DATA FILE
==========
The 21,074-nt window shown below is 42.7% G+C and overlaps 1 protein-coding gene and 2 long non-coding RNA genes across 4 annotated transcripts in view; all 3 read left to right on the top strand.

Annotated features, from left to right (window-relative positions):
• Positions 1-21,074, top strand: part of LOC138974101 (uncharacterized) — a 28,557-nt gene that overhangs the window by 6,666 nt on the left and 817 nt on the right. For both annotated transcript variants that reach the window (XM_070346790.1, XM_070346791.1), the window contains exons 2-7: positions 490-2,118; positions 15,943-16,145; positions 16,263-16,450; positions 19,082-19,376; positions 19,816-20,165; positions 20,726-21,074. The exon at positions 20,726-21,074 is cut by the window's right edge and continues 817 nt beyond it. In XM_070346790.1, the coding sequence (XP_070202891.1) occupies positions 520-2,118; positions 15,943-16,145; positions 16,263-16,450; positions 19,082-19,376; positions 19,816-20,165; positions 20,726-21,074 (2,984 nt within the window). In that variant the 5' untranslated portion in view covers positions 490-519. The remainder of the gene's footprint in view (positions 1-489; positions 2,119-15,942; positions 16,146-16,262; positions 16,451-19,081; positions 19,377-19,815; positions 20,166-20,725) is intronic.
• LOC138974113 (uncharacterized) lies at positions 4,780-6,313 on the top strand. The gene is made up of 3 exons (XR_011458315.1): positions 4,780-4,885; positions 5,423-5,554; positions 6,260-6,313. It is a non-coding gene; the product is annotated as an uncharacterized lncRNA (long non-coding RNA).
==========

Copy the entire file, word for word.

The 21,074-nt window shown below is 42.7% G+C and overlaps 1 protein-coding gene and 2 long non-coding RNA genes across 4 annotated transcripts in view; all 3 read left to right on the top strand.

Annotated features, from left to right (window-relative positions):
• Positions 1-21,074, top strand: part of LOC138974101 (uncharacterized) — a 28,557-nt gene that overhangs the window by 6,666 nt on the left and 817 nt on the right. For both annotated transcript variants that reach the window (XM_070346790.1, XM_070346791.1), the window contains exons 2-7: positions 490-2,118; positions 15,943-16,145; positions 16,263-16,450; positions 19,082-19,376; positions 19,816-20,165; positions 20,726-21,074. The exon at positions 20,726-21,074 is cut by the window's right edge and continues 817 nt beyond it. In XM_070346790.1, the coding sequence (XP_070202891.1) occupies positions 520-2,118; positions 15,943-16,145; positions 16,263-16,450; positions 19,082-19,376; positions 19,816-20,165; positions 20,726-21,074 (2,984 nt within the window). In that variant the 5' untranslated portion in view covers positions 490-519. The remainder of the gene's footprint in view (positions 1-489; positions 2,119-15,942; positions 16,146-16,262; positions 16,451-19,081; positions 19,377-19,815; positions 20,166-20,725) is intronic.
• LOC138974113 (uncharacterized) lies at positions 4,780-6,313 on the top strand. The gene is made up of 3 exons (XR_011458315.1): positions 4,780-4,885; positions 5,423-5,554; positions 6,260-6,313. It is a non-coding gene; the product is annotated as an uncharacterized lncRNA (long non-coding RNA).